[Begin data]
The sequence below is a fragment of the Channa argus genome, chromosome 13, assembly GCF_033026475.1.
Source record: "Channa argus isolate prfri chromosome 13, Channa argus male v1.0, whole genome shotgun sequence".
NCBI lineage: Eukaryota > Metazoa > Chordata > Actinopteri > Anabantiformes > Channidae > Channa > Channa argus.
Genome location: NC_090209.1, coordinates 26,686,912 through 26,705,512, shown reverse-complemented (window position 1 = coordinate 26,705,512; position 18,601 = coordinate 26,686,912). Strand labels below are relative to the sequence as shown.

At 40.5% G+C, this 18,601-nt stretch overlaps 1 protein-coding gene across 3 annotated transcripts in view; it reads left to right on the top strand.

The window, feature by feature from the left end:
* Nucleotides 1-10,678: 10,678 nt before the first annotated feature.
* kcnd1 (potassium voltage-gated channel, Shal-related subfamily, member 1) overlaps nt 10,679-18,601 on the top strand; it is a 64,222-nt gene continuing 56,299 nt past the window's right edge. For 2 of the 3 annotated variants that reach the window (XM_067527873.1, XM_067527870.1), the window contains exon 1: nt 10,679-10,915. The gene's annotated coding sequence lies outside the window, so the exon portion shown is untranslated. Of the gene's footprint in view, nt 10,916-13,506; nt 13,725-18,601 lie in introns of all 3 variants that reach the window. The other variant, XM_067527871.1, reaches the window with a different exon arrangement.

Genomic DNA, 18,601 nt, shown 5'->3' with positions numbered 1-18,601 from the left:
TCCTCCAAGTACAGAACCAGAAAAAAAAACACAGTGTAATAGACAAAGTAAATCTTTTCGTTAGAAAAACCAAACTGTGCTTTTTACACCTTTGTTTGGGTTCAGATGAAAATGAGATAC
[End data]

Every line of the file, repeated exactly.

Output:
The sequence below is a fragment of the Channa argus genome, chromosome 13, assembly GCF_033026475.1.
Source record: "Channa argus isolate prfri chromosome 13, Channa argus male v1.0, whole genome shotgun sequence".
NCBI lineage: Eukaryota > Metazoa > Chordata > Actinopteri > Anabantiformes > Channidae > Channa > Channa argus.
Genome location: NC_090209.1, coordinates 26,686,912 through 26,705,512, shown reverse-complemented (window position 1 = coordinate 26,705,512; position 18,601 = coordinate 26,686,912). Strand labels below are relative to the sequence as shown.

At 40.5% G+C, this 18,601-nt stretch overlaps 1 protein-coding gene across 3 annotated transcripts in view; it reads left to right on the top strand.

The window, feature by feature from the left end:
* Nucleotides 1-10,678: 10,678 nt before the first annotated feature.
* kcnd1 (potassium voltage-gated channel, Shal-related subfamily, member 1) overlaps nt 10,679-18,601 on the top strand; it is a 64,222-nt gene continuing 56,299 nt past the window's right edge. For 2 of the 3 annotated variants that reach the window (XM_067527873.1, XM_067527870.1), the window contains exon 1: nt 10,679-10,915. The gene's annotated coding sequence lies outside the window, so the exon portion shown is untranslated. Of the gene's footprint in view, nt 10,916-13,506; nt 13,725-18,601 lie in introns of all 3 variants that reach the window. The other variant, XM_067527871.1, reaches the window with a different exon arrangement.

Genomic DNA, 18,601 nt, shown 5'->3' with positions numbered 1-18,601 from the left:
TCCTCCAAGTACAGAACCAGAAAAAAAAACACAGTGTAATAGACAAAGTAAATCTTTTCGTTAGAAAAACCAAACTGTGCTTTTTACACCTTTGTTTGGGTTCAGATGAAAATGAGATAC